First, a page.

Mr. Snellman, you chair the Payment Systems Working Group of the European Association of Co-operative Banks. What are the most pressing topics that the European Co-operative Banks have to deal with in the area of payment systems at the moment?
There are several important topics on the agenda of the co-operative banks at the moment, which in many cases are interrelated. To start with there is the preparation for the implementation of Payment Services Directive 2 (PSD2), which will become applicable in January 2018 but for which a number of key implementation rules have not be adopted yet by the regulator. Given that this piece of legislation introduces the possibility for non-bank players to access the data of bank customers, banks are very concerned about securing the processes to facilitate this access and about ensuring that they safeguard their customer data against unauthorized access. In addition to being a substantial compliance issue PSD2 can also be seen as a first step towards so called open banking, in which more and more of the banking services are developed and utilized via interfaces, typically in co-operation with developers and partners coming from the outside of traditional banking. This requires new type of thinking and capabilities from banks.
A second important topic is the introduction of instant payments. Over the last two years banks have been working, encouraged by the European Central Bank, on interbank rules that should make it possible to make payments from one side of Europe to the other in less then 10 seconds. Today, this generally still takes one day. Instant payment has the potential to make internet shopping easier, facilitate the payments between two people sharing a meal and to provide corporates with better cash management. But shortening this time cycle from 1 day – often even longer counting the weekends and holidays - to 10 seconds also means less time to check for example that your customer agrees to the payment being made, or whether a fraud is attempted. In addition, instant payments need a fundamental review of banks’ internal systems as they are not built to deal with changes every second but work with longer time cycles to be updated.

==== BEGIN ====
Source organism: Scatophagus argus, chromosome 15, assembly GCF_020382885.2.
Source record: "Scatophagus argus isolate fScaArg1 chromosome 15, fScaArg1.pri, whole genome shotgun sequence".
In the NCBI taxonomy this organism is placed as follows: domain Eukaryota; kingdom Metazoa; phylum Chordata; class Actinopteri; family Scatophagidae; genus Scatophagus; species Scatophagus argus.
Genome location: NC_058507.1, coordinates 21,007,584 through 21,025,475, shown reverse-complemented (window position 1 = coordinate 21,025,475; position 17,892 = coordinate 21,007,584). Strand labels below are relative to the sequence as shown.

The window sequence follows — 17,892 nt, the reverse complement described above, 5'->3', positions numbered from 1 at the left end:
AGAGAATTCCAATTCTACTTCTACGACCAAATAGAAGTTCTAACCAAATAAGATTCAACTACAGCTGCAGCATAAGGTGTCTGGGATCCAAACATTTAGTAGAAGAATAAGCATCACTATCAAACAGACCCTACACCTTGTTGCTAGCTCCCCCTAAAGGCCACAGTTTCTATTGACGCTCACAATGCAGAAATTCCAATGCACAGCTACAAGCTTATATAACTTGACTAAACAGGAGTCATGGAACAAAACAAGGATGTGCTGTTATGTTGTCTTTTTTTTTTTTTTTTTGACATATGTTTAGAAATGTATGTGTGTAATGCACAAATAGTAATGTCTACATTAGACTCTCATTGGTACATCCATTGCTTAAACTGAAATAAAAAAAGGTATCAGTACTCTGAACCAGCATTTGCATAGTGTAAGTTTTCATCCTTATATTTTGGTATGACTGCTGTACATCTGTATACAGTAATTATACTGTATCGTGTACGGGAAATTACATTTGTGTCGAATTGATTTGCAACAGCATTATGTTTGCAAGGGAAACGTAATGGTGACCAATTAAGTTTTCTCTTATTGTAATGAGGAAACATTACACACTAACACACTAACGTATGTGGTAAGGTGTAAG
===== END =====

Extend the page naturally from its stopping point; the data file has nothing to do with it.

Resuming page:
If we can zoom in on PSD2 and its implementing rules for a moment, we understand that the Commission will soon come with its final proposals on how banks and non-banks should communicate with each other. What would the EACB like to see in this proposal?
We would like the Commission proposal to fully embrace the technological opportunities offered by the so called Application Programming Interfaces (APIs). APIs are interfaces that allow computers to talk to each other and exchange on well targeted information elements. APIs are widely used by different technology companies, they are based on open standards, are open to all actors without discrimination and are recognised as the safest environment to date. They are without a doubt the best way forward for the exchange between banks and non-banks in the PSD2 context. It is also the way forward that bank supervisors, consumer organisations and various new non-bank players would like to see. But there are a number of non-bank players already on the market at the moment that do not work via APIs but via what they call “screen scraping”. This is an access technique that takes data from the on-line banking website of the customer by reading the screen. These players are afraid that the API approach will limit their present business case and ask the Commission to ensure the possibility to continue “screen scraping” in certain cases. As banks, but we are supported in this by consumer organisations, we have to be against this approach as it would allow access to also those data that not necessary or relevant in the context of PSD2. In addition, contrary to what data protection rules would mandate, it would not be possible for the bank to check if their customer agreed to this access. What we propose to overcome the concerns of the existing non-bank players is to introduce a testing period that would allow them to be reassured that the APIs offer what they need and what is allowed by the legislation.
To read more on the topic, please find on our website our joint statement together with EBF and ESBG "How to organize an efficient third party (TPP) interaction under PSD2."